Prince William and Kate Middleton's main home is Apartment 1A at Kensington Palace in London, where they live with their children Prince George, Princess Charlotte and Prince Louis.
The Duke and Duchess of Cambridge have been in good company at the grounds of the palace over the years, with residents including Princess Eugenie and Jack Brooksbank, the Duke and Duchess of Gloucester, Prince and Princess Michael of Kent and the Duke and Duchess of Kent.
SEE: Kate Middleton and Prince William's home is truly astonishing
WATCH: Princess Eugenie films inside Ivy Cottage
Princess Eugenie and Jack Brooksbank, however, relocated to Prince Harry and Meghan Markle's Windsor home, Frogmore Cottage on the Queen's estate at the end of 2020, in order to accommodate their growing family and baby August.
READ: Inside Princess Eugenie and Jack Brooksbank's home to raise royal baby at Frogmore Cottage
Since, the home has remained vacant, but Prince William and Kate Middleton will surely be joined by new neighbours sometime soon.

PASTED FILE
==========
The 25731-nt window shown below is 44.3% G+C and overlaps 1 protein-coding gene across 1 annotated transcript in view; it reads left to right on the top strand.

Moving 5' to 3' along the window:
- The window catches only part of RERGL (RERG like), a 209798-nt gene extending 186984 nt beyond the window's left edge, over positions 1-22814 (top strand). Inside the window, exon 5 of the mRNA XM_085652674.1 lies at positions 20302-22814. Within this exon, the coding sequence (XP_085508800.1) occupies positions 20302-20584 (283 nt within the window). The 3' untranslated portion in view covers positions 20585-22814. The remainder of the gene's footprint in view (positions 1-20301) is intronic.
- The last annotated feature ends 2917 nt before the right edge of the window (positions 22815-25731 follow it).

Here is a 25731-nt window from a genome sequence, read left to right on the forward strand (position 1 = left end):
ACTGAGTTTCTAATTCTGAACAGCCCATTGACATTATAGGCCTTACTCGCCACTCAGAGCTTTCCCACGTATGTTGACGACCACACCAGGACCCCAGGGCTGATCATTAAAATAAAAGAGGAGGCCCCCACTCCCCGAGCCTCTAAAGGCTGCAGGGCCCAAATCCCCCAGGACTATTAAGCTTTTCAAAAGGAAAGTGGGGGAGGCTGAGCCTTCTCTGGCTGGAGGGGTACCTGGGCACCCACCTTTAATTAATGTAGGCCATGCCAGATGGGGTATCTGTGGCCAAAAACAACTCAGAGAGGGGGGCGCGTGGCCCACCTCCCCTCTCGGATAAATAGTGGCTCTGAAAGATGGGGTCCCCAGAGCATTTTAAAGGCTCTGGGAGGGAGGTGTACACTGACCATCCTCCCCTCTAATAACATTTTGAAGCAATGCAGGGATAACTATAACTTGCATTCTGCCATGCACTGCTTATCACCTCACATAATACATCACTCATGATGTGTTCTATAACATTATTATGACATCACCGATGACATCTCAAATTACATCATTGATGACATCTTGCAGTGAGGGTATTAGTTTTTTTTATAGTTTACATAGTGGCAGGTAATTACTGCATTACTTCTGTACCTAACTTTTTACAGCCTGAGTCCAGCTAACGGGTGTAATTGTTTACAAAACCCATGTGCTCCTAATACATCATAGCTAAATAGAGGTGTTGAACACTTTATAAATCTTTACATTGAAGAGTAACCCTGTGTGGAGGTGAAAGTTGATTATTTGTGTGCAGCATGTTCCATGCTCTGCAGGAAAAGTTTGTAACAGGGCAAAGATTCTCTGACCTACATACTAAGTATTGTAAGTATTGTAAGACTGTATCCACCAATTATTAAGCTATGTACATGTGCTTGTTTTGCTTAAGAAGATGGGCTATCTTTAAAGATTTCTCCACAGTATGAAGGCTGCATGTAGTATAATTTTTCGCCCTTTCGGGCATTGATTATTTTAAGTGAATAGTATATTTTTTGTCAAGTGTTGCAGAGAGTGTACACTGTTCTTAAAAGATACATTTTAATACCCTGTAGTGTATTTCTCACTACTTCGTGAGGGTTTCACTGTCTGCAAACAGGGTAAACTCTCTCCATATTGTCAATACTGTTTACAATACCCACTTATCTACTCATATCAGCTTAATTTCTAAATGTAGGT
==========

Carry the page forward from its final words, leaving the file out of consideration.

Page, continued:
Prince William and Kate Middleton live at Kensington Palace
There has been much speculation as to who will occupy the house since Eugenie and Jack moved out.
RELATED: Who lives at Kensington Palace?
Princess Eugenie's elder sister Princess Beatrice and her husband Edoardo Mapelli Mozzi are believed to be living at Beatrice's home at St James's Palace in London, but Ivy Cottage could make an ideal home for the pair.
Princess Beatrice and Edoardo Mapelli Mozzi currently live at St James's Palace
While it is not known how many bedrooms Beatrice's apartment at St James's Palace offers, Ivy Cottage is thought to be a three-bedroom property, meaning that the couple would have two extra bedrooms for guests. Edoardo has a four-year-old son Christopher, known as 'Wolfie' from his previous relationship with American architect Dara Huang, and he would thus be able to have his own bedroom at Ivy Cottage.
One thing we do know is that the house will certainly be occupied by a member of the royal family, as Ivy Cottage is a grace-and-favour property, meaning that it is owned by the Crown Estate and will be passed between monarchs.
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